From: University of California Los Angeles
Posted: Sunday, November 20, 2005
Christopher T. Russell
Dawn Principal Investigator, UCLA
In mid-October, the Dawn mission team was asked by NASA Headquarters to cease all work except that which was critical to maintaining the viability of the Dawn mission to launch on a delayed schedule, still achieving all of its scientific objectives. This action was taken in response to concerns about the availability of funding in FY2006 to cover any problems that might arise during environmental and performance testing, particularly with regard to several pieces of subsystem hardware perceived to have experienced significant problems. The chief items of concern are the Power Processing Units (PPUs) that provide the high voltage power to the thrusters in the ion propulsion system, one of the redundant Attitude Control Electronics (ACE) boxes, and the xenon tank.
Concern regarding the flight xenon tank arose because two qualification tanks ruptured at lower than expected pressure during testing, instigating a thorough review of the integrity of the flight tank. The Dawn team chose to reduce the xenon load in the flight tank from 450 to 425 kg to increase the safety margin (reducing a generous fuel load margin but not affecting the science return). A recommendation from the group charged with reviewing the Dawn tank, chartered by the NASA independent Technical Authority guidelines, is expected in early December.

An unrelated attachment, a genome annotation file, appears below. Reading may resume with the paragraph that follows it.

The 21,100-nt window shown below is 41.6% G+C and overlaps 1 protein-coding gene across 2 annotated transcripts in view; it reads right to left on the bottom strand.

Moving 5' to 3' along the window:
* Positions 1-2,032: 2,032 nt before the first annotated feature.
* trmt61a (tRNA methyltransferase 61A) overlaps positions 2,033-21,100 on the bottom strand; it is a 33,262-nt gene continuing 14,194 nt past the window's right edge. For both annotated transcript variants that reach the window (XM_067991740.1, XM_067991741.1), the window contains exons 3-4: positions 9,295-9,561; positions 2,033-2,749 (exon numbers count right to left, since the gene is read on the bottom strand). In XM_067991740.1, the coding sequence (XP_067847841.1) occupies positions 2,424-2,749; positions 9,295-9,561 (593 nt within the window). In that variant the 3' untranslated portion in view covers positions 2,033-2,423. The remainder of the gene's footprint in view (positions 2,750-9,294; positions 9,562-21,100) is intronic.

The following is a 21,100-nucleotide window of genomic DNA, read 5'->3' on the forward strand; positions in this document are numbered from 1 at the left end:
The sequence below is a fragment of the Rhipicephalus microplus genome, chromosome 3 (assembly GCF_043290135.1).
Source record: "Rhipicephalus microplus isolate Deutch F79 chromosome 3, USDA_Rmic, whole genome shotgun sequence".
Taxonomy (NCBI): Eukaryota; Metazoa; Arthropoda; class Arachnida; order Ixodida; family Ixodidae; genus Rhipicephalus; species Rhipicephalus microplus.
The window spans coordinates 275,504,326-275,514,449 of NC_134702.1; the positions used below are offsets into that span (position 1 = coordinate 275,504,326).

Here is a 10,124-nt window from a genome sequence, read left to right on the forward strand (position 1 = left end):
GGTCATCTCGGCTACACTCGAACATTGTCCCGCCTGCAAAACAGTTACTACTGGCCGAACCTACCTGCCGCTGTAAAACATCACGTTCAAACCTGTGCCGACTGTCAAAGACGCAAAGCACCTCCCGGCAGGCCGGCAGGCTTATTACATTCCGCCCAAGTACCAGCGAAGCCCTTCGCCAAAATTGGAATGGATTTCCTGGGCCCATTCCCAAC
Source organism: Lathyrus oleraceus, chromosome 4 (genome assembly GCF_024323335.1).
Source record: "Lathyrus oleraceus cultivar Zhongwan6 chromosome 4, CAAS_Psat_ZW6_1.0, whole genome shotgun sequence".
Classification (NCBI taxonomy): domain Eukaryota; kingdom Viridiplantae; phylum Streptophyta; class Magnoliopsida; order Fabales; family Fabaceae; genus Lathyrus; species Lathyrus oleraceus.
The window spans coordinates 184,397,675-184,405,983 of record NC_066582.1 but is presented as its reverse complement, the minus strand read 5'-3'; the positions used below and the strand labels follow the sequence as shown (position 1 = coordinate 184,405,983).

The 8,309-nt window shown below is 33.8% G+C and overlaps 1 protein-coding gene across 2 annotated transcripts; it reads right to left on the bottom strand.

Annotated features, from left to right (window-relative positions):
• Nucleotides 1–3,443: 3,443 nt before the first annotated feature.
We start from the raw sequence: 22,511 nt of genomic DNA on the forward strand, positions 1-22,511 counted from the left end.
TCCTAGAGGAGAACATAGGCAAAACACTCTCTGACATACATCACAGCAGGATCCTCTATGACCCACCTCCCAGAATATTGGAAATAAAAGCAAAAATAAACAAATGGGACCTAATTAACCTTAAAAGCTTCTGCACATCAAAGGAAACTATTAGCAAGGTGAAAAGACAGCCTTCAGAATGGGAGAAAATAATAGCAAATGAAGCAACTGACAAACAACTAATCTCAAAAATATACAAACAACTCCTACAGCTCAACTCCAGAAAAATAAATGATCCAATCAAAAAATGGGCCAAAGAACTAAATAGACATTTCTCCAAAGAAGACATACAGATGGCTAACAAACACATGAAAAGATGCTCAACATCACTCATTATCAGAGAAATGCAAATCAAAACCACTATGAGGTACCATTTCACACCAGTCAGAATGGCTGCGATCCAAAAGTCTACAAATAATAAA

The "stand down" order reduces expenditures while an independent assessment of the project is performed by a team assembled by the Discovery Program Office at Marshall Space Flight Center. This Independent Assessment Team (IAT) has visited the PPU manufacturer (L3, which took over from Boeing), and will spend time during November and December with
Dawn is currently in the Assembly, Test and Launch Operations (ATLO) project phase. To date, nearly all the hardware has been successfully delivered to Orbital and integrated to the spacecraft. Delivery of the remaining PPU and ACE are pending. The solar array arrived and a deployment test was conducted at Orbital. Power has been applied to the high voltage system as the first step towards testing of the ion propulsion system, which will culminate in a hot-fire test next year. Flight software delivery 5.1.1, which includes all functionality, has been delivered to the flight system and to the dual testbeds.
ATLO work will proceed at a slower pace during the stand down. The goal is to fully integrate the spacecraft and perform a Comprehensive Performance Test (CPT), which fully exercises the spacecarft subsystems. This will be followed by a flight system CPT, in preparation for bakeout and instrument integration. Thermal vacuum testing, originally scheduled for January at the Goddard Space Flight Center, has been postponed until the project restart.
Assuming the project receives authority to proceed to launch, a replanning effort will be undertaken beginning in February to develop a schedule, taking into account the funding constraints. At that time, the operations teams will be reconstituted, and the test program will ramp up. A series of end-to-end information system flow tests and mission scenario tests have been already planned and partially scripted.
Because of the flexibility afforded by the ion propulsion, Dawn's launch period extends at least into late 2007. The original launch period in June 2006 was chosen based on projected readiness to launch at that time. The baseline trajectory includes a Mars Gravity Assist in 2009, which fixes the timing of subsequent events. The neutral mass margin presently increases as the launch date moves toward 2007. Work is underway to define the sensitivity of the new trajectory to launch date in order to facilitate the replanning effort.
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